Writing Prompt #9: Halloweenies

Posted by Unrepentant Escapist

November 2, 2008 -- 4:38 p.m.

I don't blog on weekends, so I missed the chance to wish my readers a Happy Halloween.

I must admit, I spent my Halloween in suburbia so it was disappointingly dull. Better than a Halloween two years ago I spent on assignment for the first day in a new town and a kid wearing oversized overalls, oversized flannel and a hat about to droop into his eyes came to the counter for candy. I asked, "Are you a Redneck for Halloween?"

And he said: No.

Welcome to Montana. And coincidentally, foot-in-the-mouth-ville.

Anyway, I've been hiding from my novel for the past week but I'm out of excuses so I guess I have to work on it again. I'm two-thirds of the way through--missed deadline but it will definitely be done before Thanksgiving. Hopefully.

Besides going to a really lame Halloween party, I also spent my Halloween in the nerdiest place possible: a Book store! My local store offered 25 percent off on any book with orange and black on the cover--and I was surprised how popular black shadows with orange lettering is nowadays. So I went on a book-buying spree, amazing all around me by coming home with $75 worth of paperbacks I'd read were excellent in other places.

Why? Market research.

I realized after talking with fellow WoTimers at the cons I went to that some of us are hideously out-of-date. Most of my favorite fantasy serieses are from the 80s and early 90s. With exceptions based on friends' recommendations, after that I only started buying books by authors I'd already known and loved.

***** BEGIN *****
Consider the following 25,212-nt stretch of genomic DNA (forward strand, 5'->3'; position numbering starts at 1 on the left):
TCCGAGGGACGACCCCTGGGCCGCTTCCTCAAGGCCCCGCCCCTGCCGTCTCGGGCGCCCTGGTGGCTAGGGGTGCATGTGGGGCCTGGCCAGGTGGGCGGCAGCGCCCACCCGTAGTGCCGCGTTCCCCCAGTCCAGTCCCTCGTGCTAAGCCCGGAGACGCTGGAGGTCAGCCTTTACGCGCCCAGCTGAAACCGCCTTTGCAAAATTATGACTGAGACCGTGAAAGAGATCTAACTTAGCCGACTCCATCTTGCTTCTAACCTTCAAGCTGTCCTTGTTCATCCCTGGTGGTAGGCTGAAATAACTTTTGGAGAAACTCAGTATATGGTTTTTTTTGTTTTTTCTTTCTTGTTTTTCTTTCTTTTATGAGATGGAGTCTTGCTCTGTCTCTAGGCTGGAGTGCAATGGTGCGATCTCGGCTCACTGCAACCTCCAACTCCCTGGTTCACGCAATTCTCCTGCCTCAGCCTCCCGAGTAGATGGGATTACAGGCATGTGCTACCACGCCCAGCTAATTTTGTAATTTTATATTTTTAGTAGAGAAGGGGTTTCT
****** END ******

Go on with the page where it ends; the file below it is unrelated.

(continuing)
This means that I am some 10-20 years behind on other fantasy readers. A whole generation has grown up, and they are more familiar with Harry Potter than Dragonlance. With Twilight than a Song of Fire and Ice. With Mistborn than Robert Jordan. Well--I'm probably exaggerating a little, but the point is, I hardly recognize any of the author's names adorning the book shelves, and so I decided I needed to do a little about it.

Thus I bought almost every book by a 'new' author I'd heard or seen reviews of. I realized a couple of things.

1) Dave Wolverton/Farland was absolutely right. I need a psuedonym. Between all the McCaffery and the McKillip and who knows what else, who will see a McBride?

2) The majority of the big splash authors are male. Which I find odd because the majority of readers are female. This could indicate a hole to be filled involving female characters and female issues.

3) What's hot in the Y.A. fantasy market may be predicted by trends in what's hot in the adult fantasy market. Think of it this way--the Southern Vampire series came before Twilight. Orphaned mages were the rage long before Harry Potter. So--if there's something missing in the y.a. market that's in the adult market, can you write a Y.A. novel on its greatness and beat the trend?

In other words, if everyone in the adult market is in love with assassins, should you write an assassin Y.A. book? Granted, this might be difficult because parents might not want to buy a Y.A. book that has "assassin" right on the cover. But I don't know.

Speaking of the Y.A. Market, I finished Twilight. I suspect I'm the only person who liked the series better at the end, because there was less emotional threat and more physical threat. Bottom line: I'm not a romance person and I'm not a big fan of reliving my years of adolescent angst.